Summit Camp was established in April 1989 in support of the Greenland Ice Sheet Project Two deep ice coring effort. A ski-equipped C-130 from the New York Air National Guard performed an open snow landing near the site, bringing the put-in team consisting of Mark Twickler, Jay Klink, Michael Morrison, two navigation specialists, they located the exact location chosen for the GISP2 drilling site, established a camp, laid out the runway. Subsequent flights brought in additional materials and personnel needed to build the station. Two major structures were planned and built: The Big House, an insulated panel building, elevated to minimize snow drifts. Extensive under-snow trenches were constructed to house the core handling and storage facilities. Many smaller Weatherport hut buildings and tents were erected as storage and shop areas, as well as sleeping quarters; these were taken down each season. On July 1, 1993, the bedrock was reached. A summer station only, the station had been manned year round since the early 2000s, with a winter population of 4 to 5.
The climate is classified as ice cap, with no month having a mean temperature exceeding 0°C. Typical daily maximum temperatures at Summit Camp are around − 10 °C in summer. Winter minimum temperatures are about −45 °C and only exceed −20 °C; the highest temperature at Summit Camp was 6.0 °C, recorded on June 14, 2017. On July 6th 2017 the site recorded the lowest temperature in the northern hemisphere for the month of July at −33 °C. In May 2018, Summitt was only 0.8° C away from recording the lowest temperature recorded during May in the Northern Hempishpere, at −49 °C. Whilst on the 24th of March 2019, a new record low for the month was set at −58.9 °C During the summer months the camp is accessed via Kangerlussuaq Airport with LC-130 Hercules aircraft which land on a 4,572 by 60 m snow runway, prepared and groomed for ski-equipped aircraft. Winter access is infrequent, using smaller, ski-equipped aircraft such as a Twin Otter flown by Norlandair. List of research stations in the Arctic NEEM Camp Camp Century Eismitte North Ice List of mountains in Greenland Webcam of Summit Camp Summit Camp Homepage CH2M HILL Polar Services Homepage for Summit Station Weather data of Summit Camp Documenting 2013 journey to Summit Station ESRL Global Monitoring Division - Summit Observatory WeatherPort Shelter Systems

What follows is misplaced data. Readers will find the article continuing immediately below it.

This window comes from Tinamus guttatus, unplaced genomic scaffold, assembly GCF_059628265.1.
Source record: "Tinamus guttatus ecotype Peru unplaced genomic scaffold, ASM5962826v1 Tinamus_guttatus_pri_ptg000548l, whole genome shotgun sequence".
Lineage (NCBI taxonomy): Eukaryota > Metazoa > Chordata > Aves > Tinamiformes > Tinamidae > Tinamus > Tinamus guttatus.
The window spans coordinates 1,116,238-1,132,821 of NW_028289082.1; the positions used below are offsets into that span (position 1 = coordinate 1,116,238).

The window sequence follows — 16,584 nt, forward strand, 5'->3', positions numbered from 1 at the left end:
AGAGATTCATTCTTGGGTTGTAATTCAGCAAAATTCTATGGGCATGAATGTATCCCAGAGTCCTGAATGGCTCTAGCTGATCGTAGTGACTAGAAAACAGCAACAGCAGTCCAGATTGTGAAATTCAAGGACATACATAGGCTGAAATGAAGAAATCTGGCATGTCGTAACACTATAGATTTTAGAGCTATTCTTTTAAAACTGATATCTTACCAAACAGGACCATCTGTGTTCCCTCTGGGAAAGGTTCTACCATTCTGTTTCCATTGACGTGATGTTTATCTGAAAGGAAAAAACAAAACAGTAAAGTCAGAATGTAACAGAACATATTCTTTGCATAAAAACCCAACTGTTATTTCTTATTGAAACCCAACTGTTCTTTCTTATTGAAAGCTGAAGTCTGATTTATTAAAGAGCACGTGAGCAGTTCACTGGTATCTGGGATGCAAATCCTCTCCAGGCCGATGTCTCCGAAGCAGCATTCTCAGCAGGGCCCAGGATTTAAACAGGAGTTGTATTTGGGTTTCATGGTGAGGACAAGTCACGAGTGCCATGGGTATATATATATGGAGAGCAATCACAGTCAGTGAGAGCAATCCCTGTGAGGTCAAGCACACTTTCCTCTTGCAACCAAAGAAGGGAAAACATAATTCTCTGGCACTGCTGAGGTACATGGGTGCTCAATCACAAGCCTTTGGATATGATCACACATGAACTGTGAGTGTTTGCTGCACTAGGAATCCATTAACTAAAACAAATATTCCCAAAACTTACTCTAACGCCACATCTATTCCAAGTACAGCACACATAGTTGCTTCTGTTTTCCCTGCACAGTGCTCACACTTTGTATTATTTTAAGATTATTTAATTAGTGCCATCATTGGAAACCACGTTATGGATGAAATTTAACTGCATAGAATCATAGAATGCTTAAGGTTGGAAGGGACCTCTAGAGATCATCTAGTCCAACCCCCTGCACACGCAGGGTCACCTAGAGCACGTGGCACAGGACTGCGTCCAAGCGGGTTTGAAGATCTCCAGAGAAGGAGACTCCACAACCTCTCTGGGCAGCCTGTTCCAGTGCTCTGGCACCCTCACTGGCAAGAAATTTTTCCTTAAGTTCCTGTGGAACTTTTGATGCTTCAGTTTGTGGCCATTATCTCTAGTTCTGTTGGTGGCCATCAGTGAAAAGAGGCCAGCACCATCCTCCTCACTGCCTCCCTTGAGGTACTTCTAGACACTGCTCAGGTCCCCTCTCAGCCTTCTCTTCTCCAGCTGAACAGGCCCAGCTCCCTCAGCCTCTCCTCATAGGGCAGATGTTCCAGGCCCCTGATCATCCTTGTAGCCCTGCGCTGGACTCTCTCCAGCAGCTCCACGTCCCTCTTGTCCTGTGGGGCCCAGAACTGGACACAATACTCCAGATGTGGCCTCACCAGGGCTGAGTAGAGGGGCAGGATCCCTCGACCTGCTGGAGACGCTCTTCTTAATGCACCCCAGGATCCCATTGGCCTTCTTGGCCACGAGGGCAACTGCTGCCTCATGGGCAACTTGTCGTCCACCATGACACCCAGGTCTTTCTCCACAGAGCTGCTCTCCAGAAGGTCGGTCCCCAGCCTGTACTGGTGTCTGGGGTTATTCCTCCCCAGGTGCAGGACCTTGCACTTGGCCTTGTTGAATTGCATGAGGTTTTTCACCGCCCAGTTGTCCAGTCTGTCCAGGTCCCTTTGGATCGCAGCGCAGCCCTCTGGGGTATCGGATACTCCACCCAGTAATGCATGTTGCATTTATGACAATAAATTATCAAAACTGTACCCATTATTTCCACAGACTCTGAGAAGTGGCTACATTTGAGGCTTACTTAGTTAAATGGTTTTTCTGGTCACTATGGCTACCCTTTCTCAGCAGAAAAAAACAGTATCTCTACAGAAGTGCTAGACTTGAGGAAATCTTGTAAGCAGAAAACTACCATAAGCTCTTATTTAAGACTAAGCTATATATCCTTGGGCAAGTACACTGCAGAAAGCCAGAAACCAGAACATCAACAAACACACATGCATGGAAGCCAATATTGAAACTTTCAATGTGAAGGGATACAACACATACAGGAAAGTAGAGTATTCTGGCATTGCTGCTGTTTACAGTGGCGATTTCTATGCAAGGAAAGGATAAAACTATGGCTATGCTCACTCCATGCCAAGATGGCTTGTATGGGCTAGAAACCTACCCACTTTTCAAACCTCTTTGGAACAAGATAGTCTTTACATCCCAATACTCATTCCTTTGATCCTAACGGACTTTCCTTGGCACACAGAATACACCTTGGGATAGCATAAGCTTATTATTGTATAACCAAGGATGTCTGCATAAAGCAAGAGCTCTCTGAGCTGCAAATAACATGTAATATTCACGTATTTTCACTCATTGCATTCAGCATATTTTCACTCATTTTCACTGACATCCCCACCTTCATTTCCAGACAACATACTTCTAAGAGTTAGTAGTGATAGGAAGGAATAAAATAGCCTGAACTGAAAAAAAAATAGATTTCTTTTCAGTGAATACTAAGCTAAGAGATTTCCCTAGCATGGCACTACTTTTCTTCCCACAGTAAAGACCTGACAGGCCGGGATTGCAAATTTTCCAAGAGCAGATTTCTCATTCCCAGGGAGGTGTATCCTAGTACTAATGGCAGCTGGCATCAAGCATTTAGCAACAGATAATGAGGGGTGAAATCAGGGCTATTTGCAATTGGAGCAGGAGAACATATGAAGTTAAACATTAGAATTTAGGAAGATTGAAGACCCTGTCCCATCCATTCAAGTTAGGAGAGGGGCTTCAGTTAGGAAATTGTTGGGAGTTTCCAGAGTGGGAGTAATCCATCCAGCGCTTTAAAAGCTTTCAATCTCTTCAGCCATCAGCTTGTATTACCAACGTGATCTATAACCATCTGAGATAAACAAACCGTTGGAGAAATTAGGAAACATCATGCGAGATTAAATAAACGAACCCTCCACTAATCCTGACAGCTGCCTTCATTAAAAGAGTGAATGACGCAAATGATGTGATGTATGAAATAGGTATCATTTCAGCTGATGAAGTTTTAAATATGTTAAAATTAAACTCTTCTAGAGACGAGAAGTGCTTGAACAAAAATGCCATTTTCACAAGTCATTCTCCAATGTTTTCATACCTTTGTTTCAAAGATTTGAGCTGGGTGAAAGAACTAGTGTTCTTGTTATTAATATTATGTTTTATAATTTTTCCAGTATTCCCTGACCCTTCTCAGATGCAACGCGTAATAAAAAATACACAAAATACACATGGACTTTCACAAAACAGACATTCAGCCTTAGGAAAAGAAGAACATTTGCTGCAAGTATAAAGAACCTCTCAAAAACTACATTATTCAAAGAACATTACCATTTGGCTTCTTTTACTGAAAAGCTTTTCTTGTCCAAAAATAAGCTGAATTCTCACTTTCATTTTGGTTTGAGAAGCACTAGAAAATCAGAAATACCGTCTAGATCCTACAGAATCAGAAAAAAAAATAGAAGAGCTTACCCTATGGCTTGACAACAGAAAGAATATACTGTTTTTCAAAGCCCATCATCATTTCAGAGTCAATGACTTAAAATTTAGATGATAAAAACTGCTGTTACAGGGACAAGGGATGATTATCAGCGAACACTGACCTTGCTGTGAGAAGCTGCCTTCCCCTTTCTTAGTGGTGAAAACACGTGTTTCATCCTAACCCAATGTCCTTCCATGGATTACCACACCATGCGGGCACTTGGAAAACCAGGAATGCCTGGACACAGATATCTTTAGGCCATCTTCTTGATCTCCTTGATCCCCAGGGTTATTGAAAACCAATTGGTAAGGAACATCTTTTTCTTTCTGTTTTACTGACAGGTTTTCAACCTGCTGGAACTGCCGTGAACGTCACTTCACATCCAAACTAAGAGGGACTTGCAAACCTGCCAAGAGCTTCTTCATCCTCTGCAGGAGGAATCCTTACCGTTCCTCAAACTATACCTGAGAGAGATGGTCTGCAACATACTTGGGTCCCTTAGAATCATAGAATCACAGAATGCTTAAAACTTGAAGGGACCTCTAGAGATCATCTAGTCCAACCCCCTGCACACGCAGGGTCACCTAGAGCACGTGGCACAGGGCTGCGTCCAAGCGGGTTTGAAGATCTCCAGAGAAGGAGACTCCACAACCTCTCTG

Ejnar Mikkelsen Range
Ejnar Mikkelsen Range is a mountain range in King Christian IX Land, eastern Greenland. Administratively it is part of the Sermersooq Municipality; the range is part of the greater Watkins Range and is named after Danish polar explorer Ejnar Mikkelsen. The highest peak is one of the most impressive mountains in Greenland and has a good reputation among alpinists, it was first climbed in 1970 by Andrew Ross leading a Scottish team, for the second time in 1998 by Roland Aeschimann leading a Swiss team. The Ejnar Mikkelsen Range is a long nunatak with high peaks extending for about 23 km in a north-south direction, it is located east of the main Watkins Range on the eastern side of the Kronborg Glacier and west of the Borgtinderne, another nunatak with high peaks. Its northern end connects with the northern part of the Watkins Range; the area of this range is uninhabited. The highest point in the range is 3,282.7 m high Ejnar Mikkelsen Fjeld main peak, a massive mountain having a black rock needle at the top that marks the true summit.
None of the other peaks in the nunatak rises above 3,000 m. This summit is one of the highest summits in Greenland and it is marked as a 3,325 m peak in some sources. Ejnar Mikkelsen Fjeld; the average annual temperature in the area of the range is -14 °C. The warmest month is July when the average temperature reaches -2 °C and the coldest is February when the temperature sinks to -22 °C. List of mountain ranges of Greenland List of mountains in Greenland List of Nunataks of Greenland List of the major 3000-meter summits of North America List of Ultras of North America Syenite The Development of Mountaineering in East and North-East Greenland- An Outline History The Kap Gustav Holm Tertiary Plutonic Centre, East Greenland Tertiary Magmatism In East Greenland And Hotspot Magmatism Worldwide